Retriever Training: Building the Foundation by Pro Trainer Matt Duncan

Retriever Training: Building the Foundation

In this weeks article we are going to start a dog’s basic obedience. Obedience is what we will continue to build on throughout his career and must be completed and maintained at a high standard. Most of what a retriever does afield is obedience based meaning if he is steady when ducks are dropping in the decoys it’s a level of obedience. If he takes that perfect angle cast at 300 yards and carries it to the pin it’s a product of obedience. No matter what our goals are for a dog be it duck hunting or a competition dog, his basic obedience will be what we as trainers use to build on as the dog progresses through training. Hunting with an enjoyable dog all starts with having a reasonable level of control over him. One thing that I think many folks overlook is that even if you aren’t hunting or running an event, a compliant dog is a safer dog to own. Now unless you started waterfowl hunting yesterday we’ve all heard the guy across the marsh yelling and shouting commands to his dog in hopes Fido might actually respond. Although that scenario can be entertaining, DON’T BE THAT GUY, here’s how. Train the trainer. Become somewhat of a student before you become a teacher. Educate yourself all you can. Don’t freelance your own custom training program if you aren’t experienced. There are many different types of literature and programs on DVD that can give you direction. By committing to a structured program you eliminate a lot of chances for holes to develop in basics or confusing the dog. Seek experienced help. This is where your local retriever club can become a tremendous resource. Reach out to your local pro. There are also many pro trainers that offer a one on one session type program designed to help folks that want to train their own retriever but need some guidance. Regardless of what path you take a structured approach is going to deliver the most reliable results. Some other things to keep in mind going through basics is balance in training. Although we are working on basics in the yard at home we still need to keep the dog active and progressing in the field by continuing to give marks and finishing up whatever introduction work the dog needs such as introducing, water, gunfire, decoys and gunners in the field. Maintaining balance between yard work and field work is going to help prevent eroding the dogs attitude. When we start basics this is the first time we are really beginning to impose ourselves on the dog and we always want to make sure we are leaving something in it for them. Don’t muddy up your training. What I mean by this is as we move into obedience we want to prevent working against ourselves. Best way to avoid this is by avoiding situations where you will give a command that you are not able to reinforce. Don’t take the “I’m the boss” approach. When I begin basics with a dog this is the first real opportunity we have to build a relationship based on trust and respect with the dog. A stylish well trained retriever isn’t a subordinate he’s a teammate. In the end a solid basics is going to lead to a reliable retriever that is going to be a pleasure to hunt over, train or live with. Be sure to check out the many retriever products available at Marsh Mutt. And if there are any topics you would like for us to touch on in the upcoming weeks don’t hesitate to reach out to us. And don’t forget to get your gear from the best Gun Dog Supplies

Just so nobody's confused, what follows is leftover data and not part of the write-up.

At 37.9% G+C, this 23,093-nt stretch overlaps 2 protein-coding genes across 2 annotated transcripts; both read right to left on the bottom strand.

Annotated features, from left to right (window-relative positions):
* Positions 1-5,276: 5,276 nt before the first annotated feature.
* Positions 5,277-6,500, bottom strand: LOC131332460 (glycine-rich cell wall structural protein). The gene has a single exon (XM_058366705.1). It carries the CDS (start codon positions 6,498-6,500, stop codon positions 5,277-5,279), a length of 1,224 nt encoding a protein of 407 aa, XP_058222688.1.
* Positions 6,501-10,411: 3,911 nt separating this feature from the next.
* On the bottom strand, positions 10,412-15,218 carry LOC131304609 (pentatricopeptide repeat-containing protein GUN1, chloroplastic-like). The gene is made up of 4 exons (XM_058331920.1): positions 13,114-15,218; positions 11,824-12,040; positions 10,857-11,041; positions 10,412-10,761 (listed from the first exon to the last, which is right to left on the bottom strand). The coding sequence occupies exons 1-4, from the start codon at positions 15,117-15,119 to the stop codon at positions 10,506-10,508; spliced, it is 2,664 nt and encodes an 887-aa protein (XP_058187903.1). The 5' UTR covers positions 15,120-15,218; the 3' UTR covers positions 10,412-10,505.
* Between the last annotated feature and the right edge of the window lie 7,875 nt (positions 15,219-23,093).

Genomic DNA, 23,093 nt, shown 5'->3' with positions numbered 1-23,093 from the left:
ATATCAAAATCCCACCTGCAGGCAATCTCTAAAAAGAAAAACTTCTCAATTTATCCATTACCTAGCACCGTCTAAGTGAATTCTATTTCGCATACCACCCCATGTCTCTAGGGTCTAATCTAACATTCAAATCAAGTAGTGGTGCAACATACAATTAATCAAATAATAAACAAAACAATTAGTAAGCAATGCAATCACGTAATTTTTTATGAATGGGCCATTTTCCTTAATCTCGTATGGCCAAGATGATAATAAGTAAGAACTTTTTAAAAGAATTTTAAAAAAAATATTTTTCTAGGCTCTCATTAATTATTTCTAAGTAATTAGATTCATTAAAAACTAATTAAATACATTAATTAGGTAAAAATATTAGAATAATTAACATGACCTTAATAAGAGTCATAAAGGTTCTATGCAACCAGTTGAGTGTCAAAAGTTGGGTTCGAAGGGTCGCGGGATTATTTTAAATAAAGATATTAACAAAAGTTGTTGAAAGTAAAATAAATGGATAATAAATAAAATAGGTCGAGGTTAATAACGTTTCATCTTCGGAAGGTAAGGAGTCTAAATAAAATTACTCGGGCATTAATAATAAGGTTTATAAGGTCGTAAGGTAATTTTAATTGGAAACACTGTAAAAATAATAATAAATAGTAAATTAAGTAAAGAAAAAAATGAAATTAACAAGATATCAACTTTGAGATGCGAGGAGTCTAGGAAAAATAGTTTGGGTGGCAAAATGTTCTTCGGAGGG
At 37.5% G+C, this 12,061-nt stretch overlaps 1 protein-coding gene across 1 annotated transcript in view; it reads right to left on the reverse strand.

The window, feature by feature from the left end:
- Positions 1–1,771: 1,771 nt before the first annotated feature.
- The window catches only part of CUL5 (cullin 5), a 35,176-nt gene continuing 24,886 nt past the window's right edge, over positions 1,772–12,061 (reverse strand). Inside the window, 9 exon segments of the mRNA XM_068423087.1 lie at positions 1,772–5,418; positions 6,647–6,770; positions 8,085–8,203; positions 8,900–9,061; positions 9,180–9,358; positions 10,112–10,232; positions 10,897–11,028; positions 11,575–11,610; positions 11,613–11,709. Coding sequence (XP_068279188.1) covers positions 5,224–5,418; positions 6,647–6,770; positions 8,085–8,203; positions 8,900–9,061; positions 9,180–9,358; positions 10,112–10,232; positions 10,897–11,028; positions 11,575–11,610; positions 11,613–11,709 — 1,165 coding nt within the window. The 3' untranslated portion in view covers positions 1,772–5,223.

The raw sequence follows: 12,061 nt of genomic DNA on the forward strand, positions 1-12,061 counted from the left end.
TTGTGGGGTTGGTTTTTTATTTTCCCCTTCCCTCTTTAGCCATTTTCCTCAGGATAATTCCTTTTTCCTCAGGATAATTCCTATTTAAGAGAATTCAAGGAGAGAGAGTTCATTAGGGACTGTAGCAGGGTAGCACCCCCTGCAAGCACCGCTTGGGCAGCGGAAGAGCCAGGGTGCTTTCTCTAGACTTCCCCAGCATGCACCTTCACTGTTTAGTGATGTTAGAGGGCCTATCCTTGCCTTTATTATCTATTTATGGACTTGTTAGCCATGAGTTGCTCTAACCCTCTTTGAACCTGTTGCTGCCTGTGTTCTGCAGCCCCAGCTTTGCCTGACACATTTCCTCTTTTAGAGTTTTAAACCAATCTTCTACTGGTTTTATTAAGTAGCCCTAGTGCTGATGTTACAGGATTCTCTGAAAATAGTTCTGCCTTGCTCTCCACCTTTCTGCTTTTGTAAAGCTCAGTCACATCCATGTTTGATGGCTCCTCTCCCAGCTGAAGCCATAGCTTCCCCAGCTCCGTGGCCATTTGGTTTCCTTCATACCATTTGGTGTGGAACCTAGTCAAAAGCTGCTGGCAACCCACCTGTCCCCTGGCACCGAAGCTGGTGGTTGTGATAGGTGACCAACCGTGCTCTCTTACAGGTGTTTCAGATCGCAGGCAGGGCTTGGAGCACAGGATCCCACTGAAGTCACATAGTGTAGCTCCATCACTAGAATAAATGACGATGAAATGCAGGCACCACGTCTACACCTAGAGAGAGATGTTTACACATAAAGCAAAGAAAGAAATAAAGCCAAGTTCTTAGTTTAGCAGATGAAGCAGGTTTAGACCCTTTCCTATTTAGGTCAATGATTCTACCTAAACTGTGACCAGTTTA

Until next week, Happy Training!

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Matt Duncan
Bourbon Bay Kennels

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